“Systems with many different components (e.g. species, actors or sources of knowledge) are generally more resilient than systems with few components. Redundancy provides ‘insurance’ within a system by allowing some components to compensate for the loss or failure of others. Redundancy is even more valuable if the components providing the redundancy also react differently to change and disturbance (response diversity). In a well-connected community, where functions overlap and redundancy is present, creativity and adaptability can flourish” ~ Stockholm Resilience Centre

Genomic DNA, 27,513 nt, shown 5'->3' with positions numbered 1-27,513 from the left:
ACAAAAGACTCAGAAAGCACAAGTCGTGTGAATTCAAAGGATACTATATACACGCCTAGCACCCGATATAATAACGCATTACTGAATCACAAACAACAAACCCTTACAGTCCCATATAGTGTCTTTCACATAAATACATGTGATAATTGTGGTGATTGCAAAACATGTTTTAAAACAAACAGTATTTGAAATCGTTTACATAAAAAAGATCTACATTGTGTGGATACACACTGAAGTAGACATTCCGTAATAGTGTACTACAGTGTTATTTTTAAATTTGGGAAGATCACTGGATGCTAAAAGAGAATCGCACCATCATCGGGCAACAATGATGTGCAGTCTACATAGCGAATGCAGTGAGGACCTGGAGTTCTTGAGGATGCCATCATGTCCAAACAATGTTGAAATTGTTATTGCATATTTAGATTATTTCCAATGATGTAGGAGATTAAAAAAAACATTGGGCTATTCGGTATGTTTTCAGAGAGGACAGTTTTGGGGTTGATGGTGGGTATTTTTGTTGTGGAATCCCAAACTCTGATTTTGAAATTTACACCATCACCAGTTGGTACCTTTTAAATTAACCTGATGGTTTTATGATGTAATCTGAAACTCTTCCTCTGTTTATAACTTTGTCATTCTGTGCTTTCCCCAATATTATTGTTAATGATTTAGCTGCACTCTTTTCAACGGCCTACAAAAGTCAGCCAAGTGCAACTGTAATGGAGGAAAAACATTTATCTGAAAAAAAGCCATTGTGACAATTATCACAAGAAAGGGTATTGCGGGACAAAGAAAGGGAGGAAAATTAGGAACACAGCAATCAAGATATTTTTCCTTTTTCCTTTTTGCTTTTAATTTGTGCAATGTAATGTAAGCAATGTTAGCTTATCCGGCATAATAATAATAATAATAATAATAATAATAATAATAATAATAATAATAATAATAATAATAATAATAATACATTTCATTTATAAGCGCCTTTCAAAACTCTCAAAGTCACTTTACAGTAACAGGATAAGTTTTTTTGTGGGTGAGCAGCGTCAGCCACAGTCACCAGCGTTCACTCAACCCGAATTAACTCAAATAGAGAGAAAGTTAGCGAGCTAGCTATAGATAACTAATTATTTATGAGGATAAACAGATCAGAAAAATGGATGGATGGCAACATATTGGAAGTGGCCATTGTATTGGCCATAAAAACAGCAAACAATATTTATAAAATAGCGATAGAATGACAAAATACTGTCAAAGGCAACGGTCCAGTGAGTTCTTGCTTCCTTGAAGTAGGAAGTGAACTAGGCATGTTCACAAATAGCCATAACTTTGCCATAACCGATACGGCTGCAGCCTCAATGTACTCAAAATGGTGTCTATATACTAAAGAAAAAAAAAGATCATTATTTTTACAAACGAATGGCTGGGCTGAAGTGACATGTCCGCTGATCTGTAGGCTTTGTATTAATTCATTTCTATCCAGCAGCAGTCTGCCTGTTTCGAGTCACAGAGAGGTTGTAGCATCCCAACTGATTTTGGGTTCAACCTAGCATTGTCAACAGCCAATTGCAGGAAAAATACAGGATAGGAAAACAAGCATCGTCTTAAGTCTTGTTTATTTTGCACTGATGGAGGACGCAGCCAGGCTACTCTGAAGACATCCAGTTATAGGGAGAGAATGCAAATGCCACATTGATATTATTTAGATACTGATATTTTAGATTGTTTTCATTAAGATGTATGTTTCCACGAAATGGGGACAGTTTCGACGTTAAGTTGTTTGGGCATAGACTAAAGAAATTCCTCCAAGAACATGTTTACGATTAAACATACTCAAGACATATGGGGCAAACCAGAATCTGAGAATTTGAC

It is apt that this is the first principle in the list of seven as I think it has tremendous application in the typical modern organisation. While I certainly can’t generalize, many of the organisations that I work with are not doing very well when it comes to fostering requisite levels of diversity and redundancy in their organisations. Unfortunately, as market and industry disruptions become more frequent, the need to build this requisite diversity needed for effective adaptation is becoming increasingly important. We can simply no longer afford to continue with our current practices and thinking. Here we can learn from the experience of farmers in drier parts of South Africa & Namibia who needed to shift from cattle ranching to wildlife eco-tourism in response to a growing market preference for cultural ecosystem services. Those farmers who had maintained the natural biodiversity on their farms are finding this adaptation much easier (and cheaper) than those who destroyed the biodiversity during their cattle farming years. Similarly, pre-emptively conserving (or building) the diversity in our organisations will make it much easier for us to respond effectively when (not if) disruption come or new opportunity beckons. Trying to do so after the fact is often too little too late and very expensive. These are some of the patterns I’ve seen in interactions with large corporates recently that undermine diversity in modern organisations: The concept of diversity has become compliance driven and politicised: In South Africa (and possibly elsewhere) the word “diversity” has become “loaded”. Our past, typified by blatant racial discrimination, has led to many controversial initiatives aimed at making workplaces more equitable. Although necessary, implementation has not always been well thought-through and it has unfortunately largely led to diversity or transformation becoming synonymous with reaching government set targets. It’s therefore become compliance driven and it has mostly led to a decrease in our appreciation for diversity and an increase in tensions in the workplace between different races, genders etc. In response a plethora of mostly training based interventions were implemented to build greater understanding and tolerance between the various groups. Most of these have failed dismally, and unfortunately, as most of them were labeled “diversity processes” it has further tainted the word in may South African contexts. When one considers the need for diversity from a resilience perspective, it completely shifts the way we think about it. Then it has very little to do with politics or meeting government set targets, but everything to do with building resilience and adaptive capacity. An over-focus on efficiency: Conventional economic thinking promotes maximum efficiency. As a result most of our organisations have been restructured and “Six Sigma’d” to death. For the last decade or more, the focus has been on optimising efficiency, which mostly involves stripping away any redundancy in the organisation. This often leads to a loss of effectiveness, and creates many unintended consequences. For one, it creates morale and organisational health issues: For example, as part of my culture work I have interviewed many bank branch personnel who are close to burn-out as they are unable to take leave or even fall sick as the bank has gotten rid of all the “floats” (generalist staff members who were able to temporarily step into virtually any role in the branch if needed). I wonder if these banks ever counted the real cost of the relatively small cost saving brought about by this redundancy removal exercise? When we strip away redundancy we effectively reduce our margin for error to ridiculous limits. Over-specialisation We have become overly focused on specialization to the extent that in many companies there are very few generalists around who’ve worked in different areas of the organisation over time (and those that are left are usually nearing retirement). The trend nowadays is to get a specialist education; find a job where you can work your way up in a related role or department; and hopefully become an expert in that field over time. Generalists are typically not the ones who get promoted in our organisations because they are seen as “jacks of all trades, masters of none”, yet when the context shifts unexpectedly, these are typically the people who are best able to adapt. Several years ago we were contracted to help a bank transfer deeply experiential knowledge from experienced lenders to “greenhorns” or newly appointed lenders. What struck me was the depth of wisdom in the cohort of experienced lenders, almost all of them generalists to some extent, having gained their wisdom while spending years working in several different parts of the bank, often playing very different roles from one year to the rest. In order to increase resilience modern organisations need to look into practices that were popular in the past such as job rotation where people gain experience in multiple areas of the business, or at the very least encouraging their people to have an active interest and learn about areas outside their own area of expertise. Business Schools might also consider adding other disciplines into their MBA’s and other business degrees e.g. anthropology or even biology. Sub-cultures have become anathema I’ve recently engaged with several OD practitioners regarding a complexity informed perspective on culture (see this post). In virtually all of them, the moment the topic of sub-cultures came up, there was an “allergic reaction” (what was encouraging is that line managers and executives had the opposite reaction – they are much more pragmatic about this than the HR/OD people I interacted with). Many companies strive for an “ideal single culture”; they seem to adopt a zero tolerance perspective when it comes to allowing for diversity when it comes to an organizational culture. The reality is that there will always be sub-cultures, whether you choose to allow them or not. Trying to force a single culture with aligned behaviours onto your organisation will simply lead to the sub-cultures going “under ground”. Instead of fighting against a naturally occurring phenomenon we need to find ways to accommodate the rich diversity of these sub-cultures while ensuring alignment to the purpose narrative of the organisation. Recruitment practices and biases toward similarity It seems to be a very human thing to prefer to be surrounded by like-minded people who are “like us”. Some neuroscientists believe this to be hard-wired in the brain i.e. we perceive difference as threatening and therefore avoid it. Unfortunately this often leads to Exco’s, teams and whole organisations of very similar thinking people. I’ve seen many an Exco where group think reigns and should a maverick or someone just different enough to cause discomfort make it onto Exco accidentally, that individual is swiftly neutralised or gotten rid of. In my role as StrengthsFinder coach, I’ve seen many teams (and even small companies) where the people have very similar talent profiles. For example, I recently worked with a team where the prevalence of executing themes like Achiever or Responsibility was overwhelming. This was not a friendly place for people who weren’t as driven to execute and leaned more towards the thinking or relational strengths. As this pattern sets in, I believe we subconsciously bias our recruitment processes to favor people who are “like us”. While cultural fit is important, skewing our hiring and promotion practices to screen out difference is dangerous, even if not done intentionally. These are just some of the patterns I’ve encountered in the organisations I’ve interacted with recently. I’m sure there are many more. I’d love for you to share your thoughts and stories by commenting on this post.